The hydrologic cycle in deep-time climate problems

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Hydrology refers to the whole panoply of effects the water molecule has on climate and on the land surface during its journey there and back again between ocean and atmosphere. On its way, it is cycled through vapour, cloud water, snow, sea ice and glacier ice, as well as acting as a catalyst for silicate–carbonate weathering reactions governing atmospheric carbon dioxide. Because carbon dioxide affects the hydrologic cycle through temperature, climate is a pas des deux between carbon dioxide and water, with important guest appearances by surface ice cover.

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Figure 1: Northward heat flux in the atmosphere, broken down into moist and dry contributions.
Figure 2: Characteristic temperature determining the relative importance of latent heat flux as a function of surface temperature.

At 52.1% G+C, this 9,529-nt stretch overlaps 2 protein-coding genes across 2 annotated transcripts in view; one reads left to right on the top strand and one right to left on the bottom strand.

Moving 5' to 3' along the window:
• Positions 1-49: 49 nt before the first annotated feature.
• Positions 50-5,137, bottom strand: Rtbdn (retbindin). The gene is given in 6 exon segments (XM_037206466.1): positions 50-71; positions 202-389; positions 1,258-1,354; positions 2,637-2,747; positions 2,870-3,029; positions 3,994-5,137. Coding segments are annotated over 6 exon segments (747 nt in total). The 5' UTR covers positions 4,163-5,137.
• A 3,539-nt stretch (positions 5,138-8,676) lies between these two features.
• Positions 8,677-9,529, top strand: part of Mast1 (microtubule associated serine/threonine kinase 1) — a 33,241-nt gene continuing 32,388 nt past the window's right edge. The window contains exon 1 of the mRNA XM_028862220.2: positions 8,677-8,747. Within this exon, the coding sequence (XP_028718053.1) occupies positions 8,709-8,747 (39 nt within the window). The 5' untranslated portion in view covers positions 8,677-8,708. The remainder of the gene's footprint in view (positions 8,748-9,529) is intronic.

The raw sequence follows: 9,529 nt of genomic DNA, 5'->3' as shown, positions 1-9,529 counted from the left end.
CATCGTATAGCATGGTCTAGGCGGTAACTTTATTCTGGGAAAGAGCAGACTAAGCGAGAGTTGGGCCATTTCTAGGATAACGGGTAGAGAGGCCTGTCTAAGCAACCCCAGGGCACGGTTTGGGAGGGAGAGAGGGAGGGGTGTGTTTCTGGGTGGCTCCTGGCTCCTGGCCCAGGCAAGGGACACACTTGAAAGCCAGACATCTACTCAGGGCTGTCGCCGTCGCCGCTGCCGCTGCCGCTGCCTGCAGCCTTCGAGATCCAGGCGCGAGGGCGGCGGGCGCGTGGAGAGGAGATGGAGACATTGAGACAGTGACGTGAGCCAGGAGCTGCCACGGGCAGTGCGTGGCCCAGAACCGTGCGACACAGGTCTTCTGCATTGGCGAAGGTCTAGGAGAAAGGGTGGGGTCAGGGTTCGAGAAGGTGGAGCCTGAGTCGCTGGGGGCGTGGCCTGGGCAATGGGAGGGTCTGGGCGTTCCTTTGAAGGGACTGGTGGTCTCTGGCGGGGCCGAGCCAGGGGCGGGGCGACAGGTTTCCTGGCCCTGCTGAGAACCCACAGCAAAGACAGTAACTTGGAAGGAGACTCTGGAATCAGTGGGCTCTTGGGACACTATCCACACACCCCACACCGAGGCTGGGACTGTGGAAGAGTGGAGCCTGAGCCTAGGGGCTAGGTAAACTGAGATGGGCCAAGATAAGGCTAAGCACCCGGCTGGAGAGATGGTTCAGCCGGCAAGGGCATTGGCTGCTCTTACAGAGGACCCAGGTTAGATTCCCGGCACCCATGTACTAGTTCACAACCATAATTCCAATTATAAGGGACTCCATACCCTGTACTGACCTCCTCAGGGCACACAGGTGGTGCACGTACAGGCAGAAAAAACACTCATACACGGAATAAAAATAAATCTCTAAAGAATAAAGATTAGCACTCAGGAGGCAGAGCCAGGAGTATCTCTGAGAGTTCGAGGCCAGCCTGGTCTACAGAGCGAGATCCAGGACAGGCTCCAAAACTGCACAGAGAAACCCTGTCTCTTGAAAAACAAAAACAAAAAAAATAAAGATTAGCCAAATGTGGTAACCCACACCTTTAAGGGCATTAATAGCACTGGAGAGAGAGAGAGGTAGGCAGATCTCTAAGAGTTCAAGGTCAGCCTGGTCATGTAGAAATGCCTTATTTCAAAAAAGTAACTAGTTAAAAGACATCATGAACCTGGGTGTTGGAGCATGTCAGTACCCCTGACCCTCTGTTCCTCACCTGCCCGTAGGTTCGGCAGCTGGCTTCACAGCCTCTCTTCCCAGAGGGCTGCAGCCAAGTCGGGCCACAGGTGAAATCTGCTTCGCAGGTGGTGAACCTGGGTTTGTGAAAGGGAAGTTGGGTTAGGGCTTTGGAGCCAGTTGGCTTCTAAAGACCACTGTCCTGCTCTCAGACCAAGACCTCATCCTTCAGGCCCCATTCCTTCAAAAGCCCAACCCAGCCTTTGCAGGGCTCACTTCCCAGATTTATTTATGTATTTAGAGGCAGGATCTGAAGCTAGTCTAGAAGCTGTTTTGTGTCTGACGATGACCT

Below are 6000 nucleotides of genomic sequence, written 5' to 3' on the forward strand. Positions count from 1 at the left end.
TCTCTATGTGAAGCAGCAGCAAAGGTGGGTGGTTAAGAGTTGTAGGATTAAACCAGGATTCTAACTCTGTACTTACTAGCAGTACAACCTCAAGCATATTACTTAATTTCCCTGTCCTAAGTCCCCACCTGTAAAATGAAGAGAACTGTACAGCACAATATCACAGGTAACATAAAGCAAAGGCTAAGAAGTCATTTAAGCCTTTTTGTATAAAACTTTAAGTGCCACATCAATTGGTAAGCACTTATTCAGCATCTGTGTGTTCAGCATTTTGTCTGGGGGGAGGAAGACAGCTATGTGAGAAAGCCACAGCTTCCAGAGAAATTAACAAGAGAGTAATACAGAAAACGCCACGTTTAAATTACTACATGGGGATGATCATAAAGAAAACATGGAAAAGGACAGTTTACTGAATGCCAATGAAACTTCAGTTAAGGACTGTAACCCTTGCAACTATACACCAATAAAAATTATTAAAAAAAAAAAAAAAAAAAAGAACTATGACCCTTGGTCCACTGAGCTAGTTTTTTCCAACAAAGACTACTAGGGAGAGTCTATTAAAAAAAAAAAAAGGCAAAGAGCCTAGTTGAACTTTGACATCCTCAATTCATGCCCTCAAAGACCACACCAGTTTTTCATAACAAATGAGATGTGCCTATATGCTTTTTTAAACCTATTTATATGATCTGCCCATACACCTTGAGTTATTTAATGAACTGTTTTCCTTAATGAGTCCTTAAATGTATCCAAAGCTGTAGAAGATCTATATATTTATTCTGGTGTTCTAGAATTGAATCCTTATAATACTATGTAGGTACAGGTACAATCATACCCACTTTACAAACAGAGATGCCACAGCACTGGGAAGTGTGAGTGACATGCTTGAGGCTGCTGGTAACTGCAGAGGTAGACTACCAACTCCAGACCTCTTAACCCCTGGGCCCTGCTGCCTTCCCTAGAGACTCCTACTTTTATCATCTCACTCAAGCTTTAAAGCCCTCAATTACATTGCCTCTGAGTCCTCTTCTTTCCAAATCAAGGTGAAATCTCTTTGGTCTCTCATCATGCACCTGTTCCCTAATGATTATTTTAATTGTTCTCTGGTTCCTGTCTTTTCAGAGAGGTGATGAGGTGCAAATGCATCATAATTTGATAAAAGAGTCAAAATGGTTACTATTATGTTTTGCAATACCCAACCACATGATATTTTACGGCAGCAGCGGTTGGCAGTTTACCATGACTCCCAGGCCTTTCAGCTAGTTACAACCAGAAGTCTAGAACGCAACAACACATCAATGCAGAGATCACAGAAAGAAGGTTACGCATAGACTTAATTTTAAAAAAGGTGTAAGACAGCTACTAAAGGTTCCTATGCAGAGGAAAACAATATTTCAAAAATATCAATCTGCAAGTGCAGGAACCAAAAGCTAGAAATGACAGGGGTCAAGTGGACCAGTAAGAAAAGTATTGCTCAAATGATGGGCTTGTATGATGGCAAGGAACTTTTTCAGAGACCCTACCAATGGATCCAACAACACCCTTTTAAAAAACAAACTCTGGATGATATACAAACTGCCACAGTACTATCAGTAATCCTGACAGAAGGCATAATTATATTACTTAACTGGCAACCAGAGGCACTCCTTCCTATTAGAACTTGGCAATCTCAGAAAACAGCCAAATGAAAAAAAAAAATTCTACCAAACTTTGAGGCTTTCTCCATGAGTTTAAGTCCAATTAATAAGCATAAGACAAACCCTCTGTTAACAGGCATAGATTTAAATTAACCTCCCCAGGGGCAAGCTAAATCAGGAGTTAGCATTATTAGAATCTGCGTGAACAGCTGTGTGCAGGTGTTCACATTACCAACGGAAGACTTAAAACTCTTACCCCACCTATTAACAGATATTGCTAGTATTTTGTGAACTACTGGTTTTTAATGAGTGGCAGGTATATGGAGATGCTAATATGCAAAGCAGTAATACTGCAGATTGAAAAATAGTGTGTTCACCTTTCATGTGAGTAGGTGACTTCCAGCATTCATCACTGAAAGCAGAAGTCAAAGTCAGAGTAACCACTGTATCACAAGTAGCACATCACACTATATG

Figure 3: Regime diagrams showing effects of cloud cover and clear-sky relative humidity on initiation and termination of the snowball Earth state.
Figure 4: Relation between precipitation and temperature.


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I am indebted to K. Trenberth, M. Huber and C. Poulsen for providing data used in this review, and for much other valuable assistance. P. Hoffman and D. Schrag introduced me to the snowball Earth problem, and our discussions on this subject have continued over the years; insofar as I understand anything at all about the phenomenon, much credit is due to them. I also benefited from comments by R. Alley, T. Schneider and S. Warren. I had the further advantage of meetings and discussions carried out as part of my participation in the NOAA Panel on Abrupt Climate Change, for which the support of the National Oceanographic and Atmospheric Administration is gratefully acknowledged.

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Correspondence to Raymond T. Pierrehumbert.

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Pierrehumbert, R. The hydrologic cycle in deep-time climate problems. Nature 419, 191–198 (2002) doi:10.1038/nature01088

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